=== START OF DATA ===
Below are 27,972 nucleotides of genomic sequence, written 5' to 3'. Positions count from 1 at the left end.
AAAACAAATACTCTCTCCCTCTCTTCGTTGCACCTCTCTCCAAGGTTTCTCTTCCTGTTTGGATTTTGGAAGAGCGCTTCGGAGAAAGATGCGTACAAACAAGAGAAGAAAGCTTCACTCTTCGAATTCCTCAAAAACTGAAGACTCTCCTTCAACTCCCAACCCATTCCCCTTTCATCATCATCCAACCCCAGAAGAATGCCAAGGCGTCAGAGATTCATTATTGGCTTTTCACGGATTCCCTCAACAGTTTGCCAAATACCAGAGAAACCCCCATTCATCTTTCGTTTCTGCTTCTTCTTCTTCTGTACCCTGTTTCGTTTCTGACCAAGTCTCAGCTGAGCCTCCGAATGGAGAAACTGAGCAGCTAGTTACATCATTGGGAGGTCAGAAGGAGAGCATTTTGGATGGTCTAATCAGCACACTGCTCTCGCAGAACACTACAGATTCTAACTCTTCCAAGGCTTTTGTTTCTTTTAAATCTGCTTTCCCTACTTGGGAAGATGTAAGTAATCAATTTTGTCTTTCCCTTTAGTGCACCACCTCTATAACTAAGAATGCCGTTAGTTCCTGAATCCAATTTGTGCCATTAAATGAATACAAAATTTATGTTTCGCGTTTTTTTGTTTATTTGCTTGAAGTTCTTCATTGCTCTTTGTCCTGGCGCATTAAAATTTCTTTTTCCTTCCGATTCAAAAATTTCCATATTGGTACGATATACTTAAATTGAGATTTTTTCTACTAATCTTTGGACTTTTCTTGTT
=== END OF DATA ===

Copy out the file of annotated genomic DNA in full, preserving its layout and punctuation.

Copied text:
Below are 27,972 nucleotides of genomic sequence, written 5' to 3'. Positions count from 1 at the left end.
AAAACAAATACTCTCTCCCTCTCTTCGTTGCACCTCTCTCCAAGGTTTCTCTTCCTGTTTGGATTTTGGAAGAGCGCTTCGGAGAAAGATGCGTACAAACAAGAGAAGAAAGCTTCACTCTTCGAATTCCTCAAAAACTGAAGACTCTCCTTCAACTCCCAACCCATTCCCCTTTCATCATCATCCAACCCCAGAAGAATGCCAAGGCGTCAGAGATTCATTATTGGCTTTTCACGGATTCCCTCAACAGTTTGCCAAATACCAGAGAAACCCCCATTCATCTTTCGTTTCTGCTTCTTCTTCTTCTGTACCCTGTTTCGTTTCTGACCAAGTCTCAGCTGAGCCTCCGAATGGAGAAACTGAGCAGCTAGTTACATCATTGGGAGGTCAGAAGGAGAGCATTTTGGATGGTCTAATCAGCACACTGCTCTCGCAGAACACTACAGATTCTAACTCTTCCAAGGCTTTTGTTTCTTTTAAATCTGCTTTCCCTACTTGGGAAGATGTAAGTAATCAATTTTGTCTTTCCCTTTAGTGCACCACCTCTATAACTAAGAATGCCGTTAGTTCCTGAATCCAATTTGTGCCATTAAATGAATACAAAATTTATGTTTCGCGTTTTTTTGTTTATTTGCTTGAAGTTCTTCATTGCTCTTTGTCCTGGCGCATTAAAATTTCTTTTTCCTTCCGATTCAAAAATTTCCATATTGGTACGATATACTTAAATTGAGATTTTTTCTACTAATCTTTGGACTTTTCTTGTT